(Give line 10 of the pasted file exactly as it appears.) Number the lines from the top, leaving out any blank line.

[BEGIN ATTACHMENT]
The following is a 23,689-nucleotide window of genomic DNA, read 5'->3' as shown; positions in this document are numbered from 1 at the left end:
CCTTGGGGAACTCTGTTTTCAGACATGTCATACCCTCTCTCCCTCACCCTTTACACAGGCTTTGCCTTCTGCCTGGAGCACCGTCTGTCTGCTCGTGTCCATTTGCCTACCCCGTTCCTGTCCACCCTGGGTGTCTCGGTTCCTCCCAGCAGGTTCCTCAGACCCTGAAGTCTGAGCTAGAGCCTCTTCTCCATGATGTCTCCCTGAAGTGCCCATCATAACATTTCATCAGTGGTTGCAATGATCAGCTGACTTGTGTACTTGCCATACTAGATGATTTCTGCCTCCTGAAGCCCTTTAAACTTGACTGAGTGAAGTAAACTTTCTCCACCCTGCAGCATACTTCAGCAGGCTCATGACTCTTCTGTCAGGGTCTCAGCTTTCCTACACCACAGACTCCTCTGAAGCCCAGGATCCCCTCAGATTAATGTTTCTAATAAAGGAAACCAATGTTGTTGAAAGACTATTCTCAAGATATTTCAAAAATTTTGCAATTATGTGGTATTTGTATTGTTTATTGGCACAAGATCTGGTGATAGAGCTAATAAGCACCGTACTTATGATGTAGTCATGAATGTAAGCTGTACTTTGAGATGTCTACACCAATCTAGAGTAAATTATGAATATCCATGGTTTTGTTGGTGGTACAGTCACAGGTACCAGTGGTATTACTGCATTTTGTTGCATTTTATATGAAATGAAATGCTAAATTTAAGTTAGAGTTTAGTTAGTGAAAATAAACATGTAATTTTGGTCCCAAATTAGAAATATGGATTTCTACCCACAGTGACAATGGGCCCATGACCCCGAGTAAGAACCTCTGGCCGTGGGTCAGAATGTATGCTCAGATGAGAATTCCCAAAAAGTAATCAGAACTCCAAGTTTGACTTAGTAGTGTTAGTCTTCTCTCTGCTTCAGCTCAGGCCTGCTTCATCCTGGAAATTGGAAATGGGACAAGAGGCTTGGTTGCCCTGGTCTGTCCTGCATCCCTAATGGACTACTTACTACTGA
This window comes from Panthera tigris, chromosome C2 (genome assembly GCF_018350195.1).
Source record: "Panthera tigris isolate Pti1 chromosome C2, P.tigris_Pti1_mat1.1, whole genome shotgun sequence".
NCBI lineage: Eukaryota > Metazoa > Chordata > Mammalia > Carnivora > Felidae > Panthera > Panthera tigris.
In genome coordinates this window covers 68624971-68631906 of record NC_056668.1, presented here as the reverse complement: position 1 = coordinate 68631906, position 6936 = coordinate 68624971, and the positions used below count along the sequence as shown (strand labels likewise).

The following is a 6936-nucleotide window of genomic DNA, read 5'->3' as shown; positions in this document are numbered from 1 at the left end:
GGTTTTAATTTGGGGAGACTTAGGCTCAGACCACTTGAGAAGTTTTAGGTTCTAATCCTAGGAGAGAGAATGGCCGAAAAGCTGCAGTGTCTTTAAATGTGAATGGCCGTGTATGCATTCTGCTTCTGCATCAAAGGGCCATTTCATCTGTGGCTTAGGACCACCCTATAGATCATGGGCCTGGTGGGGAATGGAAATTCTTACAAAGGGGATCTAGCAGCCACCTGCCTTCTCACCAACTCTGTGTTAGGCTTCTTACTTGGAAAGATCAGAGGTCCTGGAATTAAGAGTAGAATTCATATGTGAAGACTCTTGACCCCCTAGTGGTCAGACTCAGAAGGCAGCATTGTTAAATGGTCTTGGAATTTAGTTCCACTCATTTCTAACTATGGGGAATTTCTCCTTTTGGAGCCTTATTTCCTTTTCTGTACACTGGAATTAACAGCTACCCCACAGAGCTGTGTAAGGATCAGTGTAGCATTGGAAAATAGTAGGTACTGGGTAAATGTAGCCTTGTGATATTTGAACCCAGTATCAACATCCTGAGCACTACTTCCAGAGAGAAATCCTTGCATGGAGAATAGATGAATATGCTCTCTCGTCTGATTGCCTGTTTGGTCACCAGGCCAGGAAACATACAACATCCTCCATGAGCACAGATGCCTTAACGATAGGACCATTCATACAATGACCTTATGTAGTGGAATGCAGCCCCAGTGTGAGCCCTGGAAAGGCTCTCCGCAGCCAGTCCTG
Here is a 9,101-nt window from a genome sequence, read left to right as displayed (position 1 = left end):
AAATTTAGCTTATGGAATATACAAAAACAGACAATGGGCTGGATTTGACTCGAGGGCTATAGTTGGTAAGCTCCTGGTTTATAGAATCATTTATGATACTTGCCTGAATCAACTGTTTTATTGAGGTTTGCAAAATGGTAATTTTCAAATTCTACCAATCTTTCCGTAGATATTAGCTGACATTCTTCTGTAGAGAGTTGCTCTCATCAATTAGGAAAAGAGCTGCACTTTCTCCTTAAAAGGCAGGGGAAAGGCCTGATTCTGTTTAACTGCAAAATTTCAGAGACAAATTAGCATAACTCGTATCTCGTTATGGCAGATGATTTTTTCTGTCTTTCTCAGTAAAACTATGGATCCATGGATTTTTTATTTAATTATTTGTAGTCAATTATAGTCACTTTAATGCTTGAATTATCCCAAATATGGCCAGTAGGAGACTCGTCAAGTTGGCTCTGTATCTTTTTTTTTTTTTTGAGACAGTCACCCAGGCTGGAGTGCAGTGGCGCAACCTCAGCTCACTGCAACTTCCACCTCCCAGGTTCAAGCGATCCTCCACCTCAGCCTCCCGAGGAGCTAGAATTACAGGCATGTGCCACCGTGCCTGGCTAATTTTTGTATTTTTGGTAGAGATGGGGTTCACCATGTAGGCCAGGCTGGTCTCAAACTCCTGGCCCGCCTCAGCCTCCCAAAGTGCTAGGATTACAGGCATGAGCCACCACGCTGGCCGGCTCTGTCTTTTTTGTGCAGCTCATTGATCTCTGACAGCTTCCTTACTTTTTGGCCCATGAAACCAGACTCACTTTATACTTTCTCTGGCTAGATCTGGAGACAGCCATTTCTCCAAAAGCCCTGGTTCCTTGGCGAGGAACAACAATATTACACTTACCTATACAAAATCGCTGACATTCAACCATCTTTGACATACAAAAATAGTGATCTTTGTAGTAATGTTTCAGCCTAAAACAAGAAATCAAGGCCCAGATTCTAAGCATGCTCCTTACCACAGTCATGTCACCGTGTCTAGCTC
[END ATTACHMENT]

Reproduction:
AAATTTAGCTTATGGAATATACAAAAACAGACAATGGGCTGGATTTGACTCGAGGGCTATAGTTGGTAAGCTCCTGGTTTATAGAATCATTTATGATACTTGCCTGAATCAACTGTTTTATTGAGGTTTGCAAAATGGTAATTTTCAAATTCTACCAATCTTTCCGTAGATATTAGCTGACATTCTTCTGTAGAGAGTTGCTCTCATCAATTAGGAAAAGAGCTGCACTTTCTCCTTAAAAGGCAGGGGAAAGGCCTGATTCTGTTTAACTGCAAAATTTCAGAGACAAATTAGCATAACTCGTATCTCGTTATGGCAGATGATTTTTTCTGTCTTTCTCAGTAAAACTATGGATCCATGGATTTTTTATTTAATTATTTGTAGTCAATTATAGTCACTTTAATGCTTGAATTATCCCAAATATGGCCAGTAGGAGACTCGTCAAGTTGGCTCTGTATCTTTTTTTTTTTTTTGAGACAGTCACCCAGGCTGGAGTGCAGTGGCGCAACCTCAGCTCACTGCAACTTCCACCTCCCAGGTTCAAGCGATCCTCCACCTCAGCCTCCCGAGGAGCTAGAATTACAGGCATGTGCCACCGTGCCTGGCTAATTTTTGTATTTTTGGTAGAGATGGGGTTCACCATGTAGGCCAGGCTGGTCTCAAACTCCTGGCCCGCCTCAGCCTCCCAAAGTGCTAGGATTACAGGCATGAGCCACCACGCTGGCCGGCTCTGTCTTTTTTGTGCAGCTCATTGATCTCTGACAGCTTCCTTACTTTTTGGCCCATGAAACCAGACTCACTTTATACTTTCTCTGGCTAGATCTGGAGACAGCCATTTCTCCAAAAGCCCTGGTTCCTTGGCGAGGAACAACAATATTACACTTACCTATACAAAATCGCTGACATTCAACCATCTTTGACATACAAAAATAGTGATCTTTGTAGTAATGTTTCAGCCTAAAACAAGAAATCAAGGCCCAGATTCTAAGCATGCTCCTTACCACAGTCATGTCACCGTGTCTAGCTC